The SBA has been debating it for a long time, but pulled the trigger on Oct. 1. In an effort to drive smaller loan amounts (a move I believe will ultimately help Main Street borrowers), they are eliminating some of the fees associated with their most popular loan program, the 7(a) program.
On loan amounts of $150,000 or less, the two percent fee required upfront along with subsequent monthly fees have been eliminated to make it more attractive for smaller businesses to access the capital they need through the SBA guarantee program. The SBA announced the change the end of September as part of an annual review of fees they charge their lenders and borrowers to determine if adjustments need to be made to better serve the market.
“The purpose of this Notice is to announce a reduction in the F Y2014 yearly fee (also known as the ‘on-going guaranty fee’ or the ‘annual service fee’) for all 7(a) loans and a reduction in the upfront guaranty fee for all 7(a) loans in the amount of $150,000 or less. Additionally, this Notice announces that there are no changes to fees for 504 loans approved during FY214.”
This is a major step in the right direction. I’ve been of the opinion for a long time that making it less expensive for community banks and even credit unions to engage is the smaller loan amounts that many Main Street borrowers are looking for would make the lower-interest rate loans available through the 7(a) program more accessible to Main Street. In 2012 the average 7(a) loan was $337,000—so far this year it’s $370,000.
As would be expected, these fees charged to lenders were passed down to borrowers, and according to the SBA, “As the fees charged to lenders will be zero, lenders may not charge a guaranty fee to the borrower in connection with these loans.”
This carries potential benefit to both borrowers and lenders. Senior Regulatory Affairs Council for the National Association of Credit Unions, Tessema Teferri said, “NAFCU welcomes the 2014 fee reduction, which will make 7(a) program participation less expensive for credit unions looking for more ways to facilitate loans for their small-business members.”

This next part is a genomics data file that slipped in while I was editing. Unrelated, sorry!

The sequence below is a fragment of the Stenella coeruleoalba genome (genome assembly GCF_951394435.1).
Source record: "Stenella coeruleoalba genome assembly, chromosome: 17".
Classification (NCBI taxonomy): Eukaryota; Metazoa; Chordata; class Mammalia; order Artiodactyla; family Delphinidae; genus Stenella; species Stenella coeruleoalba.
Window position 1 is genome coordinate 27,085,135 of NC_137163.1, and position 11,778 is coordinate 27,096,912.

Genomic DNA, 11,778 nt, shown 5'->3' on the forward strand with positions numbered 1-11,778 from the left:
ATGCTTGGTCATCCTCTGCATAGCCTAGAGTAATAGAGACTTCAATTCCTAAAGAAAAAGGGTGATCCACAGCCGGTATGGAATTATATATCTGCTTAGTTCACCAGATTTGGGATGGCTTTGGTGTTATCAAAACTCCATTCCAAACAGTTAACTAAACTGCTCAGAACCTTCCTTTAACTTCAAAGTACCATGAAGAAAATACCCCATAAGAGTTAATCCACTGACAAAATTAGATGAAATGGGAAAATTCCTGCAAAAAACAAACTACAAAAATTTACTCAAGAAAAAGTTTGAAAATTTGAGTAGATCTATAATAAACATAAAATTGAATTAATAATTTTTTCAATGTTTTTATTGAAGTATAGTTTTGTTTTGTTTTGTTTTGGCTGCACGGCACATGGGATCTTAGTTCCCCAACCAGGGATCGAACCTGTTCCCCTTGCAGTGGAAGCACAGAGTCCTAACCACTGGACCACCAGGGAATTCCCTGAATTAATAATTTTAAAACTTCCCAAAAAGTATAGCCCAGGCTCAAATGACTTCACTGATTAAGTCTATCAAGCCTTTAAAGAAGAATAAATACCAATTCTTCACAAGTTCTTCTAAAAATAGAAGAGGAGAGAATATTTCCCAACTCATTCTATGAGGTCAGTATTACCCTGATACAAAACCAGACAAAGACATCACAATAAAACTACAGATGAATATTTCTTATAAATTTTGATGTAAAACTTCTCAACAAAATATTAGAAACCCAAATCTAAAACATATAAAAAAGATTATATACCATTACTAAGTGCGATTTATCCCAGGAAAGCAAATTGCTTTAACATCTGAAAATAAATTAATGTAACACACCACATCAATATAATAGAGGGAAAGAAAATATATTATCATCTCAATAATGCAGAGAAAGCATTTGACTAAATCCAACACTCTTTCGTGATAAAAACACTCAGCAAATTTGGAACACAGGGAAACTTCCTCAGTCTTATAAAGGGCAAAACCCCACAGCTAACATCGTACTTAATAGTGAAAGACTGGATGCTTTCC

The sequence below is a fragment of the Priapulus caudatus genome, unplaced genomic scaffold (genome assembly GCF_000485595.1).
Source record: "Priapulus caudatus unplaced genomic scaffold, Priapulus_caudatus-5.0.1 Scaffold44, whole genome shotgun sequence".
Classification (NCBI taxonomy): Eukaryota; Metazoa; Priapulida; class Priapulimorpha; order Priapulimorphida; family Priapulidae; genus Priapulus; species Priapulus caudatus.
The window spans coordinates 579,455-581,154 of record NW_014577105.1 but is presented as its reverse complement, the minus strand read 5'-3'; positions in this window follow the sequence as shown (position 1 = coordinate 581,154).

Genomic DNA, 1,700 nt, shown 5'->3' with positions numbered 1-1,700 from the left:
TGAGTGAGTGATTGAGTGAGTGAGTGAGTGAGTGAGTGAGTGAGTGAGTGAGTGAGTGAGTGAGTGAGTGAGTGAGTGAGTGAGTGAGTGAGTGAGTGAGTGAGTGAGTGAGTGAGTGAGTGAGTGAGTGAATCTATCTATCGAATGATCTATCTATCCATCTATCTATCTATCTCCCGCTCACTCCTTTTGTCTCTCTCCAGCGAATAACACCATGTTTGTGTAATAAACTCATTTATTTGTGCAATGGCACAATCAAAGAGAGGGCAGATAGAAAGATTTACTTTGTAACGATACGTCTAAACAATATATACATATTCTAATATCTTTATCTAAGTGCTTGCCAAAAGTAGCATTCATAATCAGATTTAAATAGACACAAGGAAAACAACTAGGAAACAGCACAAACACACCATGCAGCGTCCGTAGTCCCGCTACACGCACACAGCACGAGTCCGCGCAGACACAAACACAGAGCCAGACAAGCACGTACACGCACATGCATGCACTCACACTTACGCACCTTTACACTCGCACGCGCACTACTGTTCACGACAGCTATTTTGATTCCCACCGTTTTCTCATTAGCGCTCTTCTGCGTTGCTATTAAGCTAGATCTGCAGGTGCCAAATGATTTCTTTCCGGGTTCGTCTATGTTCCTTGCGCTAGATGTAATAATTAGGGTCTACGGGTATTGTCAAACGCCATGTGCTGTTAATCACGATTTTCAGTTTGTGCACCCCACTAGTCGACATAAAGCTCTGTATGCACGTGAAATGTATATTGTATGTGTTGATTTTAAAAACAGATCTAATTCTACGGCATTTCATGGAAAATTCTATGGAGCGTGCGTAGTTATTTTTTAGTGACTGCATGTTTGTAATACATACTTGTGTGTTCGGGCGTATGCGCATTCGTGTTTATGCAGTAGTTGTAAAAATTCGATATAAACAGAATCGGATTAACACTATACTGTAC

Citing Brian Picarazzi, senior area manager for the SBA’s regional office in Grand Rapids, MI, Mark Sanchez writes, “They’re saying, ‘That’s where we still have an issue for credit … the $50,000 to $70,000 loans. This is meant to make those loans more palatable for the business owners, and they can put that money (from the lending fees) back into their business.”
Of course I’d like to see them expand their micro-loan program to increase the eligibility, but this is a great step in the right direction. I’m very pleased to see the new Acting Administrator, Jeanne Hulit take this action. Earlier this year, then an associate SBA administrator, Hulit said, “As the banks have re-entered the market in lending, they’re really looking at the business metrics and the business’s ability to repay the debt,” she said. “And if you’re going to do that kind of analysis, it’s just as costly to analyze a $1 million loan as a $100,000 loan. So clearly the banks were using their resources to lend to more established businesses, with a more predictive ability to pay.”
By encouraging lenders in their 7(a) program to make smaller loan amounts more available to Main Street, I think we’re taking some important steps to actually do something about building local economies, strengthening local communities, and spurring job growth—70 percent of new jobs are created on Main Street after all—and this makes more capital available to Main Street.